Consider the competitive relationships you've had in your life. Start with the sibling rivalry, when you might have had a competitive urge to get better grades than your sister. Then there are the athletic rivalries, whether you were trying to be the king of neighborhood hoops or grab that starting linebacker position on your high school football team. Next, rivalries with neighbors, those competitions over whose lawn looks better or who has the nicer car parked in their driveway. But what about work? Do your competitive juices flow at the office? And if so, has it helped you advance your career?
While you may not think that you're in direct competition with your co-workers, it's likely that your supervisor feels differently. "Anytime there's more than one person in a certain position, there will be a pecking order over who's next in line for the promotion or the bonus," says Carlos Angeles, a career adviser in Miami, Florida. "Some managers like to promote this idea of an equal sharing of the load, and while that may be true to an extent, at some point, the load shifts and certain workers take more on and certain workers get less. That's just the way it is."
Travis Allen agrees. "There's always been a Darwinian aspect to office politics, says the New York-based career coach. "It's not quite 'kill or be killed,' but there is a power element to it. You either take control of your own destiny, taking your share of the money, or you get left behind."
It's possible for co-workers who are all reaching for the same company-related goal to be friends. Joan Baum, a sales manager in San Francisco, says two of her best friends are former associates she directly competed with for commissions at her first job. "I can't say that I was always happy to be in competition with people that I really cared about but that's the reality of anything in life, especially sales when you're all lining up new clients," Baum says. "We were three reps out of school in a sales staff of 16 that was spread around the country but we were based in Minneapolis and each one of us had an eye on moving to San Francisco or New York."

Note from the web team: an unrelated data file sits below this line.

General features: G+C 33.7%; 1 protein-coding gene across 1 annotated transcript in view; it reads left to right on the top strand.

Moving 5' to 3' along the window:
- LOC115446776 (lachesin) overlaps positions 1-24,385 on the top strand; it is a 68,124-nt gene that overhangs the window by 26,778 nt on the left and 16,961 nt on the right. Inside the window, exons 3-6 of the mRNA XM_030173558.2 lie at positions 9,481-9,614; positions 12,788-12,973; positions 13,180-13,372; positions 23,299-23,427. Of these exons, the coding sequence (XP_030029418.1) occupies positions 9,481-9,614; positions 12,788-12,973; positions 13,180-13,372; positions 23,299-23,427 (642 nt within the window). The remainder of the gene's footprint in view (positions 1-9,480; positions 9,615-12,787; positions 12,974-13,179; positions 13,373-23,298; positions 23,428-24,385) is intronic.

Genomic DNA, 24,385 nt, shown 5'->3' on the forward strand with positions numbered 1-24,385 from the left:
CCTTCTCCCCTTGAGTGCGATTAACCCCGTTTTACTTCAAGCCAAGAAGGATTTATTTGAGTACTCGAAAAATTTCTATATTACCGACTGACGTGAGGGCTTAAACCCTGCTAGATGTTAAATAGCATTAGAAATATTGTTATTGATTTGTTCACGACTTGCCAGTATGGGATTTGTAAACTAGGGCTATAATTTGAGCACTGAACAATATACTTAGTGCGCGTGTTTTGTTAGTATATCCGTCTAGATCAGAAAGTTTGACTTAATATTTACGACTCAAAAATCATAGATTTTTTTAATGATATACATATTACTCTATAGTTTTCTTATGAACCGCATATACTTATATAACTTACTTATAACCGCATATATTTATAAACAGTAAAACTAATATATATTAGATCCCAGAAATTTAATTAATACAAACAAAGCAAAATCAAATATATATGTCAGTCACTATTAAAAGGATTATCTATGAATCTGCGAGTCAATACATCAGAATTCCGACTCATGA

Blank says when an opportunity to work in the San Francisco office emerged, all three put in for the job. Baum "won," as she puts it. "I know there were some hard feelings and I'm sure that there was plenty said behind my back once I moved, but we got over it," she says. "I think I probably took the competitive aspect of our relationship a bit too far, making sure that I was always out front when it came to getting new clients, so things probably eased up a bit once a left. Things were kind of cold for a while, but we're all very good friends today."
Baum says she's aware that her leaving the Minneapolis office hurt her friends, both personally and professionally. "We talked about it later and they admitted I pushed them and I told them they pushed me," she says. "In sales, complacency can be the worst thing. You have to find different things to motivate you and having a good friendship with your peers at work can be beneficial if you use that relationship to make yourself do more."
At what cost?
Sandra Elm, a graphic designer in Boise, Idaho, says she's not too sure about Baum's statement. "I really felt a kinship with my co-workers at my last job that I didn't feel with my own family if I'm being honest," she says. "I worked for a start-up in Los Angeles and it was tough. Lots of work and lots of potential. We'd been through so much together that I couldn't imagine being competitive with people I really cared for. It seemed counterproductive."
That's why Elm packed up and left for Idaho after learning one of her closest friends at work badmouthed her projects to her boss. "It helped her get a promotion, basically," Elm says. "She used a couple of difficult projects to make me look incompetent -- not cool. I thought there was still something to be said about teamwork, that not everything had to be cutthroat, but I was wrong."
But Baum says there's a difference between cutthroat and reality. "I had a manager who once explained to me that he had $12,000 to give in bonus money to six employees and that the previous manager would just split things up six ways -- $2,000 each -- but he wanted to reward me because I had done more," Baum says. "I wasn't going to argue with that. I had done more. He gave me $6,000 and my co-workers split the other $6,000 and I was fine with that because we all received what we deserved. Just because we worked toward the same goal didn't mean we got there at the same time. I sacrificed a lot to get ahead at my job so I wasn't going to apologize for it."
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